Georgia's August Manufacturing Activity
Georgia’s Purchasing Managers Index (PMI) — a reading of economic activity in the state’s manufacturing sector — increased by 1.7 points in August to 58.6. Finished inventory had the largest month-over-month increase, rising 24.1 points to 67.9. All index components remain at levels consistent with expansion in the manufacturing sector.
The Purchasing Managers Index (PMI) Report is underwritten by the Manufacturing and Distribution Group of Smith & Howard, a top Atlanta CPA firm with a focus on serving manufacturing businesses, and is produced monthly by the Econometric Center at Kennesaw State University.
Some general remarks from the August respondents:
- "Industry outlook remains positive and our back log is healthy."
- "We are still more than 25% over the previous year; even though orders in July were lower than in June, they were still 25% over last year.”
- "We are busier than ever before."
Other highlights of the August PMI include:
- New orders were down 2.2 points, to 57.1
- Production was up 1.8 points, to 64.3
- Employment was down 5.8 points, to 53.6
- Supplier delivery time was down 9.4 points, to 50.0
- Finished inventory was up 24.1 points, to 67.9
- Commodity prices were up 4.0 points, to 57.1
The Georgia PMI provides a snapshot of manufacturing activity in the state, just as the monthly PMI released by the Institute for Supply Management provides a picture of national manufacturing activity. The national PMI was up 2.5 points in August, to 58.8. A PMI reading above 50 indicates that manufacturing activity is expanding; a reading below 50 indicates it is contracting.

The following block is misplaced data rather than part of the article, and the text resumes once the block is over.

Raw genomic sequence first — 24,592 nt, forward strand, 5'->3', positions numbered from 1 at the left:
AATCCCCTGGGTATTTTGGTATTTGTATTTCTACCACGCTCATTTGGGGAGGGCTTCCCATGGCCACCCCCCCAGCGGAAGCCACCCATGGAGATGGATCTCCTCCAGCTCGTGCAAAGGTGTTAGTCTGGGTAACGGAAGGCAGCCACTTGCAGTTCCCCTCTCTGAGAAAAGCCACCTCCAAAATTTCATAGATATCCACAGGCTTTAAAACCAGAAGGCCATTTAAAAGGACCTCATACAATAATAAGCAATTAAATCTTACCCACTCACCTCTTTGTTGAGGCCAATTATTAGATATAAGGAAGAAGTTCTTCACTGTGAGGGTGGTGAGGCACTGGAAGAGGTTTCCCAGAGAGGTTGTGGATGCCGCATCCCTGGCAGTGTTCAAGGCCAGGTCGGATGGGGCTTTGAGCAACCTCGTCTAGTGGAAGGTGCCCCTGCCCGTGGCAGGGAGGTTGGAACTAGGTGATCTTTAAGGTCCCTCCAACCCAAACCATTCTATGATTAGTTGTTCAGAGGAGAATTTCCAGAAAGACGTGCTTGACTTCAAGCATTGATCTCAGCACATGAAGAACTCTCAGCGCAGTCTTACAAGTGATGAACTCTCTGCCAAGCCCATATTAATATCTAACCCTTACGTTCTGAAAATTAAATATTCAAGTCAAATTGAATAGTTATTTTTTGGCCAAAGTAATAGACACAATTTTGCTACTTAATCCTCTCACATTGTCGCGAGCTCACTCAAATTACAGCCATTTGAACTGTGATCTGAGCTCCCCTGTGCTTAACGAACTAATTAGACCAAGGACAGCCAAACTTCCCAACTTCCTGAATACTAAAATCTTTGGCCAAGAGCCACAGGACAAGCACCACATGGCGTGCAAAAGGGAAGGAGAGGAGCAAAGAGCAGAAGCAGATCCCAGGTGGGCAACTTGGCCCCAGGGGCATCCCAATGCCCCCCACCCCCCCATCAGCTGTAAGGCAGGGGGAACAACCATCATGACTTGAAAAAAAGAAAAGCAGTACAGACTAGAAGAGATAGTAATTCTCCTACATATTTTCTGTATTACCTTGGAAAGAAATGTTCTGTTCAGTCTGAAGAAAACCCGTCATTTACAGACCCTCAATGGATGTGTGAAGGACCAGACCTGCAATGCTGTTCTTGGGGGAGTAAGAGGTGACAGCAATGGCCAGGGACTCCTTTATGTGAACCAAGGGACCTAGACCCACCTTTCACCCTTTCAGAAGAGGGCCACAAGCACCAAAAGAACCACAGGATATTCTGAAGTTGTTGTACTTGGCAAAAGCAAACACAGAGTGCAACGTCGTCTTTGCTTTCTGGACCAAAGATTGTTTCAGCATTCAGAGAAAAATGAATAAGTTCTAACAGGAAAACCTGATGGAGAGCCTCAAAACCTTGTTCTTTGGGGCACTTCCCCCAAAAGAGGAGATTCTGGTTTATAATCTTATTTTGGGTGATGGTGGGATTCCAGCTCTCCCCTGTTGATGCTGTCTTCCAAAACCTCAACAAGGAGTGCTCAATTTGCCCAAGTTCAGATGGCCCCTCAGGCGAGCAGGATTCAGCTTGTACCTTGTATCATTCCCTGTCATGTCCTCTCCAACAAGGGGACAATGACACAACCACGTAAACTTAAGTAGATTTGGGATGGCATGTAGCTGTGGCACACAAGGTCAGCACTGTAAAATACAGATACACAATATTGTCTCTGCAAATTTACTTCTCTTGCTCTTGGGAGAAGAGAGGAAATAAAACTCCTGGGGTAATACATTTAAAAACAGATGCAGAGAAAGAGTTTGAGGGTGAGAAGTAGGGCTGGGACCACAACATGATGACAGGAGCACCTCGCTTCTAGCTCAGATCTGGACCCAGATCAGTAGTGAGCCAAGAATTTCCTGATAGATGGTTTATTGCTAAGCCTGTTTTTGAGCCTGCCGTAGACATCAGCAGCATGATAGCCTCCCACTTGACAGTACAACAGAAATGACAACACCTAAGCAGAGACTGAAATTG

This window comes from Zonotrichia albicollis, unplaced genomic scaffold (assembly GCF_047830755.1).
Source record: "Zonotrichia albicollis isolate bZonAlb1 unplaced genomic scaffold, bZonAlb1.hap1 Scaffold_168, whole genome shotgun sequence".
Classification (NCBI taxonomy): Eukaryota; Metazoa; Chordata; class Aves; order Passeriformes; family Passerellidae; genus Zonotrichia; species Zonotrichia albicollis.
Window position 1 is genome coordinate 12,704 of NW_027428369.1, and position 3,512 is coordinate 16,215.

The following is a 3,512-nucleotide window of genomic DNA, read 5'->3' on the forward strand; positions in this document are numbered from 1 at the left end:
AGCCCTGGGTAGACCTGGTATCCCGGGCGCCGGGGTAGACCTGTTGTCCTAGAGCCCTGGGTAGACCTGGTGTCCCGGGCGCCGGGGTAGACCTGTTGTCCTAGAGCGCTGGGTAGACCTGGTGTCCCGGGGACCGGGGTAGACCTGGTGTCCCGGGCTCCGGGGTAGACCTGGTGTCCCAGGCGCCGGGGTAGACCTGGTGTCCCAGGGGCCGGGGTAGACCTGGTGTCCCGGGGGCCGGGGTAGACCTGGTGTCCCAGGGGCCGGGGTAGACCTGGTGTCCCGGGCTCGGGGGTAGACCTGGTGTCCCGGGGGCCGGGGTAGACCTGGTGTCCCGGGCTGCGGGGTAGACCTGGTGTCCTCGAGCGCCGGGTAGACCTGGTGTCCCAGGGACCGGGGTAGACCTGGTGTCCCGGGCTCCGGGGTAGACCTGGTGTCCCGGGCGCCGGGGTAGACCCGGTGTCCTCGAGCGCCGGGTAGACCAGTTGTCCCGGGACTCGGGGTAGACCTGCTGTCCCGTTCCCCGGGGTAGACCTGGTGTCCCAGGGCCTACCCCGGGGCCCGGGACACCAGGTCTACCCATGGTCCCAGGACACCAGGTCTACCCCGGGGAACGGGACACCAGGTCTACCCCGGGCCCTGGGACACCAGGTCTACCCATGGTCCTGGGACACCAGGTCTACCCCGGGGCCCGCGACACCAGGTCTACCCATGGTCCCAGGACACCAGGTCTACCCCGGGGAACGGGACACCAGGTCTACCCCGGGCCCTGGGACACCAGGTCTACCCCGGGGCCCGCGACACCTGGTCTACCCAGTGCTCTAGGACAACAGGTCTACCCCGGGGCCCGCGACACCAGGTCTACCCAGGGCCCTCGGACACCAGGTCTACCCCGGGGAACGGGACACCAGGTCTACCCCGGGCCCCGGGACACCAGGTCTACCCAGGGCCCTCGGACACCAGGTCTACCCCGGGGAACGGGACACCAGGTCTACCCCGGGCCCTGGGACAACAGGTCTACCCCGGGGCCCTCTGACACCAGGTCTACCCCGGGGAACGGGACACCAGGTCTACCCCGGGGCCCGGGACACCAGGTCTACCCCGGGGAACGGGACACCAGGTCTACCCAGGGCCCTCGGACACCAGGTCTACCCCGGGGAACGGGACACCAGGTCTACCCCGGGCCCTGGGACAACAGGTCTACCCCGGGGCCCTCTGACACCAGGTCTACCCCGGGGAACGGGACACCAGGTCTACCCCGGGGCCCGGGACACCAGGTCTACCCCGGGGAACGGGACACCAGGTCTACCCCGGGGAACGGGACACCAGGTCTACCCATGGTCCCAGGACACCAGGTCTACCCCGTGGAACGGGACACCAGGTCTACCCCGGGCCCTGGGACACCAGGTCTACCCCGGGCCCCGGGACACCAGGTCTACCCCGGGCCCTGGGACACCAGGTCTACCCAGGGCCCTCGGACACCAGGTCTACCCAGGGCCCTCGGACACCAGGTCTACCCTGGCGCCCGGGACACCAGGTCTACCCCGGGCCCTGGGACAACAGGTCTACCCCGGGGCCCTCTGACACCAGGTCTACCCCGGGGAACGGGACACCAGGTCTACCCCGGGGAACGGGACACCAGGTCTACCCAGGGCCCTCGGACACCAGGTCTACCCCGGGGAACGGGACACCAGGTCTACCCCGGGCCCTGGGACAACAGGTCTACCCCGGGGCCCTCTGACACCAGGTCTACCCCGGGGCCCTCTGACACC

The Georgia PMI reading is a composite of five variables — new orders, production, employment, supply deliveries and finished inventory. A sixth variable, commodity prices, is compiled by the Coles College’s Econometric Center but does not go into the PMI calculation.
The PMI, compiled from a monthly survey of manufacturers, is the earliest indicator of market conditions in the sector. Since manufacturing, which accounts for 11 percent of GDP, is sensitive to changes in the economy, it can also reveal changing macroeconomic trends.
The PMI’s value is in its timeliness and sensitivity to variables such as interest rates, global markets and other economic changes. The Georgia PMI provides valuable data used by institutions such as the Federal Reserve Bank of Atlanta to assist in their analysis of current economic conditions, along with many other data sources, to get a picture of economic activity.